Brexit” — the result may be mutually beneficial interdependence. This would arguably produce the best commercial outcomes for the EU and Britain alike.


Dr Alexandra George joined the UNSW Law Faculty in 2007, having had earlier academic appointments at Queen Mary, University of London, the University of Wales, Swansea and the University of Exeter in the UK. She has also worked at the European University Institute, Florence, Italy and at the University of Sydney, has practised as an intellectual property and media lawyer, was Associate to Justice MF Moore in the Federal Court of Australia and the Industrial Relations Court of Australia, and worked in journalism at Reuters.

Alexandra’s research focuses on international intellectual property and the philosophy of intellectual property law. Recent publications examine issues of jurisdiction and enforcement in international intellectual property law, including intellectual property implications of Brexit. Her research also examines issues such as the metaphysics and structure of intellectual property law, and ‘property’ concepts in the commodification of intangible objects.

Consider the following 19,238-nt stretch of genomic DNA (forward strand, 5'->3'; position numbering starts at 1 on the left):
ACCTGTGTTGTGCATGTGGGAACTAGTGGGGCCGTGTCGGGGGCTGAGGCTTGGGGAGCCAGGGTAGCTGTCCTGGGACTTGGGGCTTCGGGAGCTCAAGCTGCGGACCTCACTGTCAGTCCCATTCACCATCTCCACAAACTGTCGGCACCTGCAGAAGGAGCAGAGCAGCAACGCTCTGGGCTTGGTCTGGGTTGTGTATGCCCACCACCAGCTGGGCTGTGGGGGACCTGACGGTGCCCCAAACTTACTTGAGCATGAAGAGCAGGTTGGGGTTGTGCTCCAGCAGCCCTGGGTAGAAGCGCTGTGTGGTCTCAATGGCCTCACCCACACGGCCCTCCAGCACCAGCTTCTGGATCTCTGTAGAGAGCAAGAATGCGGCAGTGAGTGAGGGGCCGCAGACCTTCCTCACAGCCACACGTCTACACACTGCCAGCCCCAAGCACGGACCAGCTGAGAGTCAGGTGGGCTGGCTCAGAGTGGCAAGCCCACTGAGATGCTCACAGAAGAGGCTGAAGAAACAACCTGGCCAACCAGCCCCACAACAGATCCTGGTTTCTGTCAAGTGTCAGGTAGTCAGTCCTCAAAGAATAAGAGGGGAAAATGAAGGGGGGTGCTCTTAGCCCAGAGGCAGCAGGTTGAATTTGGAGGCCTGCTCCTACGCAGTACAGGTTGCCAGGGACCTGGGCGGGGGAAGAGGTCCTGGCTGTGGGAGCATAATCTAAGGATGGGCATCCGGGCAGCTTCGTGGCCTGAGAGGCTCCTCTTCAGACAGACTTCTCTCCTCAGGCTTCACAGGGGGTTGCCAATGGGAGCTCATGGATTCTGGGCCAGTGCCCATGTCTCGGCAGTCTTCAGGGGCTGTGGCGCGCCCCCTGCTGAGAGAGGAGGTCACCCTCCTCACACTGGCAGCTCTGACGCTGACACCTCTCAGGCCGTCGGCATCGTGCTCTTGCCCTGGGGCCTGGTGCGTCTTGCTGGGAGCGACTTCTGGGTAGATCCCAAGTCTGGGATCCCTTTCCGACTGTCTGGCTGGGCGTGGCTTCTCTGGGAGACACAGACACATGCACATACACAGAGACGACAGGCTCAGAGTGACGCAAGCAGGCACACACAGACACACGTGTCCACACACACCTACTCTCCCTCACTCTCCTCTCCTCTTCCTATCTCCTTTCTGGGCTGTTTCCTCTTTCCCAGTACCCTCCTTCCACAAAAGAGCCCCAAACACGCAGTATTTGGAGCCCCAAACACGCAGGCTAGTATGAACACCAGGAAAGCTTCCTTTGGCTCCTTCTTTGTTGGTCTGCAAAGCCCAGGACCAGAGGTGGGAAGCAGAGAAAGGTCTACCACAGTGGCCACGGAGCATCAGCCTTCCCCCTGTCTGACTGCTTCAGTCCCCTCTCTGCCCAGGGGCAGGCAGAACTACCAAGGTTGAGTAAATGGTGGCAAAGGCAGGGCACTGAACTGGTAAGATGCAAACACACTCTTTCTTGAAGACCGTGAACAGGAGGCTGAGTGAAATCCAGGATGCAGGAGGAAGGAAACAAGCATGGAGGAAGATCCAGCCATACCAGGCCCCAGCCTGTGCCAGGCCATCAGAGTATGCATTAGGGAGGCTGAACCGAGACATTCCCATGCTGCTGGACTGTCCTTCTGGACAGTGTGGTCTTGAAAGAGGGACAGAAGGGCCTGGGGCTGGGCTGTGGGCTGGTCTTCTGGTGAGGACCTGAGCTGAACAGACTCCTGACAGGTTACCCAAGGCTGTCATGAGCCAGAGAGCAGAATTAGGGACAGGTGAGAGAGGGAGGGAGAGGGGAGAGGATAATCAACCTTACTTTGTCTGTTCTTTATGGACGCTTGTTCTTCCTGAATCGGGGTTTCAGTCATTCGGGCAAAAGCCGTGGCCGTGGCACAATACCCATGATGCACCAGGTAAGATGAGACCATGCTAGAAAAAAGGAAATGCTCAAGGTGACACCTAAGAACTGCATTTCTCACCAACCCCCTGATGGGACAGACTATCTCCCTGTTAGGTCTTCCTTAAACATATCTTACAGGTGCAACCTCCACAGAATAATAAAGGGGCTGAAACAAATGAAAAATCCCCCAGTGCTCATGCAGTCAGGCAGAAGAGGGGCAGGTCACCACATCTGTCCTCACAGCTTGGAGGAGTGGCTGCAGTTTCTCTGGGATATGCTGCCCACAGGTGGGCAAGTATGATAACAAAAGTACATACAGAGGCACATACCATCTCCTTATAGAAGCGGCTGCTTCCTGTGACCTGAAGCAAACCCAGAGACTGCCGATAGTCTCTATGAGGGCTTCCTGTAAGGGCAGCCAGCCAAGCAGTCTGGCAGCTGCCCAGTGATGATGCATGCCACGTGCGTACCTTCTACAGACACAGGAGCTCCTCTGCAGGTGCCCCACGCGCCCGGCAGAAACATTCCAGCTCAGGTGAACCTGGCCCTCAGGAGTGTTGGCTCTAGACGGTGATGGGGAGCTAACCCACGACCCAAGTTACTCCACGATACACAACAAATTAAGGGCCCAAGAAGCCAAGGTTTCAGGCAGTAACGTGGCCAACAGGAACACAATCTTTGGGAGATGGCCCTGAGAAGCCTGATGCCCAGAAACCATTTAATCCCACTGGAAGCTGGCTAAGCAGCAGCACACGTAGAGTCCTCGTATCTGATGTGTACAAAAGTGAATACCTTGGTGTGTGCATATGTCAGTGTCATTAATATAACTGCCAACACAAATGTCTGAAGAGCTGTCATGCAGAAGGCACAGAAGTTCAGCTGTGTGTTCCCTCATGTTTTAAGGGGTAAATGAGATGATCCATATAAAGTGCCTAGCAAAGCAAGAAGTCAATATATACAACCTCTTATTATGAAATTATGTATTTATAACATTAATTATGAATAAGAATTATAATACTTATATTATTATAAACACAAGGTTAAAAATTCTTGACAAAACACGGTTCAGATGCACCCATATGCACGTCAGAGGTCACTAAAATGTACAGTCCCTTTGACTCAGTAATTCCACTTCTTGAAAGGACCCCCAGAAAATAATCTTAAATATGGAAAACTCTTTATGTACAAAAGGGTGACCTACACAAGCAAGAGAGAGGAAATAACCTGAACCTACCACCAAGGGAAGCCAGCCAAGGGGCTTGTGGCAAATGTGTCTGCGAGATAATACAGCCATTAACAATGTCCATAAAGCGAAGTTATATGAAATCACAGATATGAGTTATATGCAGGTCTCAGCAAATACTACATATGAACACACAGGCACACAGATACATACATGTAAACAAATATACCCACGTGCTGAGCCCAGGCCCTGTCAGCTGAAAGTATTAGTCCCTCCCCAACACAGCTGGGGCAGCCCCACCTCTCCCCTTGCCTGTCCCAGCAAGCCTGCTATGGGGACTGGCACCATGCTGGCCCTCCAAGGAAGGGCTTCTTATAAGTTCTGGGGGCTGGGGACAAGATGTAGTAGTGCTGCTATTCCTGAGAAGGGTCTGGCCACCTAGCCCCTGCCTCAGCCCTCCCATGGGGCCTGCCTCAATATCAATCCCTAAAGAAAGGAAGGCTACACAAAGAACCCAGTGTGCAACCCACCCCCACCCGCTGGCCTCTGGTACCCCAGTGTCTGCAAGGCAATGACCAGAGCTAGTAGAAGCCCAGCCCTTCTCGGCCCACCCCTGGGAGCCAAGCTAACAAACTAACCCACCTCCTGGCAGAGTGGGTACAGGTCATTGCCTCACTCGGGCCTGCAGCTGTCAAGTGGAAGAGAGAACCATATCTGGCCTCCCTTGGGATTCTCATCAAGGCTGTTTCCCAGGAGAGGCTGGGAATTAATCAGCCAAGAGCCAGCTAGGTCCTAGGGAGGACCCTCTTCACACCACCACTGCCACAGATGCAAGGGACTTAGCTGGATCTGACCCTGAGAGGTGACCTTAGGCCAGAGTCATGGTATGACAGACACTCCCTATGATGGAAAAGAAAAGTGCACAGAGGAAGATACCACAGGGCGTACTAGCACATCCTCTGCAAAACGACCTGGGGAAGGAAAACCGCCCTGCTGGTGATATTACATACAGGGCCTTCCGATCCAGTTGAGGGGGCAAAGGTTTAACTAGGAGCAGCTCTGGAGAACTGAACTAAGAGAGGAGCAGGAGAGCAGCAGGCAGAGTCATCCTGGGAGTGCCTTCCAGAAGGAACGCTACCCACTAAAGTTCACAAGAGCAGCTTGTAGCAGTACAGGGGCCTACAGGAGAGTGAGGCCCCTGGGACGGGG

Her book Constructing Intellectual Property (Cambridge University Press, 2012) examines the ways in which the legal system defines into existence and regulates intellectual property. By analyzing the metaphysical structure of intellectual property law and the concepts the legal system uses to construct ‘intellectual property’, the book helps to explain the role of intellectual property from a structural — rather than the traditional normative — perspective.

In 2013, Alexandra received a Vice-Chancellor’s Award for Teaching Excellence at UNSW. In 2016, she was named ‘Academic of the Year’ at the national Lawyers Weekly Women in Law Awards, and awarded a Pro Bono Award for her work for The Arts Law Centre of Australia.

Future Australia-European Union Free Trade Agreement and copyright: what could we expect in the IP chapter?

Dr Rita Matulionyte

The University of Newcastle